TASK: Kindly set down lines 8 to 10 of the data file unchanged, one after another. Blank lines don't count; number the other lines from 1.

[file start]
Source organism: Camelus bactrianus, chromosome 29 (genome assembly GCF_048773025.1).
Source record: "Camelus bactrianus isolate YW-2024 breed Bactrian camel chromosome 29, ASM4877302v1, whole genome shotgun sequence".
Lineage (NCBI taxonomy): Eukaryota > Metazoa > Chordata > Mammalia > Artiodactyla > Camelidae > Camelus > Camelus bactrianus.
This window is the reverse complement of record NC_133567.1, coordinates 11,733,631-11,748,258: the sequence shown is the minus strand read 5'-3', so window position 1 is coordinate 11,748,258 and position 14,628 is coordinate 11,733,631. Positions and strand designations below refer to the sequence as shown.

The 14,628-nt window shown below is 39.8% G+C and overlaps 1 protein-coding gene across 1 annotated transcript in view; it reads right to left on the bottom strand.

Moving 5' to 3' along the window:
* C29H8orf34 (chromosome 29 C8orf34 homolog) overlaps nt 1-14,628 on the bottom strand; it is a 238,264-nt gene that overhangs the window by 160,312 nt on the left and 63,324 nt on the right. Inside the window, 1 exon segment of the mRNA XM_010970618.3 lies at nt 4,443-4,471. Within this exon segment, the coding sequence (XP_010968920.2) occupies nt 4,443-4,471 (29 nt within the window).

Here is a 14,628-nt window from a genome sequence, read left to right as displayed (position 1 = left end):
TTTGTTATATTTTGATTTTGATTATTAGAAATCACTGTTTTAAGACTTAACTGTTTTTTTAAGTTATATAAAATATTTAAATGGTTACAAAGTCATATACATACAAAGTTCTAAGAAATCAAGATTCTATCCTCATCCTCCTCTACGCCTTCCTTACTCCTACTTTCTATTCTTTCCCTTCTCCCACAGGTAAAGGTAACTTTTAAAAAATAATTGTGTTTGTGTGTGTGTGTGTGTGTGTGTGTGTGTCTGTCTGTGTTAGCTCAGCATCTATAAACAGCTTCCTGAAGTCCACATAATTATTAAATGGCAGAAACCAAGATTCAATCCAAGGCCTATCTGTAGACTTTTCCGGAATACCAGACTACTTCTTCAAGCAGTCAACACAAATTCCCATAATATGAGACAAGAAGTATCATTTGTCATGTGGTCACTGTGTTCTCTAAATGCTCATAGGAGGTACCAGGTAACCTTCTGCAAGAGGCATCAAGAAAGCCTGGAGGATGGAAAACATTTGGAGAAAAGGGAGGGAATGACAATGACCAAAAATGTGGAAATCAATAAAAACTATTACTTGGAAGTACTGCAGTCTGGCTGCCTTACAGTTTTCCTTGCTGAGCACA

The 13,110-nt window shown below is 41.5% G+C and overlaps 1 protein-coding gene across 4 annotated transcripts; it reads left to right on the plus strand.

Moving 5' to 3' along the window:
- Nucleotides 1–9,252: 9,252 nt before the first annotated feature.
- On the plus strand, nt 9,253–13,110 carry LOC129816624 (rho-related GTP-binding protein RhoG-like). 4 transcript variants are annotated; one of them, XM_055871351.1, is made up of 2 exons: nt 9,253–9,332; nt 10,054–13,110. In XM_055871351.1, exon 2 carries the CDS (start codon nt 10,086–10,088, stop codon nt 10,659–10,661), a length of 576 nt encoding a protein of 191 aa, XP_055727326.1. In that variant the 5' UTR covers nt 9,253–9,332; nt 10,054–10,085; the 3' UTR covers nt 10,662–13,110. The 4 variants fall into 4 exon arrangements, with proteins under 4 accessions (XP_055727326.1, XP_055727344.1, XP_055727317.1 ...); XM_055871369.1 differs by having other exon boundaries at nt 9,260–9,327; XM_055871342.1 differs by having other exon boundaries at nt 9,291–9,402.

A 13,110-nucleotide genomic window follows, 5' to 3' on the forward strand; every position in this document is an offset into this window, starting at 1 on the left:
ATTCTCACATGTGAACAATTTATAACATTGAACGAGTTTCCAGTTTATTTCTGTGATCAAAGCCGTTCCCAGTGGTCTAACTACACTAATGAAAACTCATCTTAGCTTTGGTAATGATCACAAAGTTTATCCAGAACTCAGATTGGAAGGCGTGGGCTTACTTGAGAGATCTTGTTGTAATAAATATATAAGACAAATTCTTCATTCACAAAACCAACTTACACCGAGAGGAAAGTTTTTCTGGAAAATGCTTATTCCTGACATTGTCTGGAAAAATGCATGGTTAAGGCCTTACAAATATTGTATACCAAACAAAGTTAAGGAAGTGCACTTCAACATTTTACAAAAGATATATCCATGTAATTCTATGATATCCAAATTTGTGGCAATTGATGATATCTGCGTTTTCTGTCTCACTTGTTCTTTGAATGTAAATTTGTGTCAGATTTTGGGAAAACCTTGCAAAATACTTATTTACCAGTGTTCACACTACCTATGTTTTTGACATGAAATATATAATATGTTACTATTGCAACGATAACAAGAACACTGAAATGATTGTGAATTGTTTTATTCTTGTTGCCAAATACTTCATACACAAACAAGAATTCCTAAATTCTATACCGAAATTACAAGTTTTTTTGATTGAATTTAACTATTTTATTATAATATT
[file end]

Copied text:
Here is a 14,628-nt window from a genome sequence, read left to right as displayed (position 1 = left end):
TTTGTTATATTTTGATTTTGATTATTAGAAATCACTGTTTTAAGACTTAACTGTTTTTTTAAGTTATATAAAATATTTAAATGGTTACAAAGTCATATACATACAAAGTTCTAAGAAATCAAGATTCTATCCTCATCCTCCTCTACGCCTTCCTTACTCCTACTTTCTATTCTTTCCCTTCTCCCACAGGTAAAGGTAACTTTTAAAAAATAATTGTGTTTGTGTGTGTGTGTGTGTGTGTGTGTGTGTCTGTCTGTGTTAGCTCAGCATCTATAAACAGCTTCCTGAAGTCCACATAATTATTAAATGGCAGAAACCAAGATTCAATCCAAGGCCTATCTGTAGACTTTTCCGGAATACCAGACTACTTCTTCAAGCAGTCAACACAAATTCCCATAATATGAGACAAGAAGTATCATTTGTCATGTGGTCACTGTGTTCTCTAAATGCTCATAGGAGGTACCAGGTAACCTTCTGCAAGAGGCATCAAGAAAGCCTGGAGGATGGAAAACATTTGGAGAAAAGGGAGGGAATGACAATGACCAAAAATGTGGAAATCAATAAAAACTATTACTTGGAAGTACTGCAGTCTGGCTGCCTTACAGTTTTCCTTGCTGAGCACA

The 13,110-nt window shown below is 41.5% G+C and overlaps 1 protein-coding gene across 4 annotated transcripts; it reads left to right on the plus strand.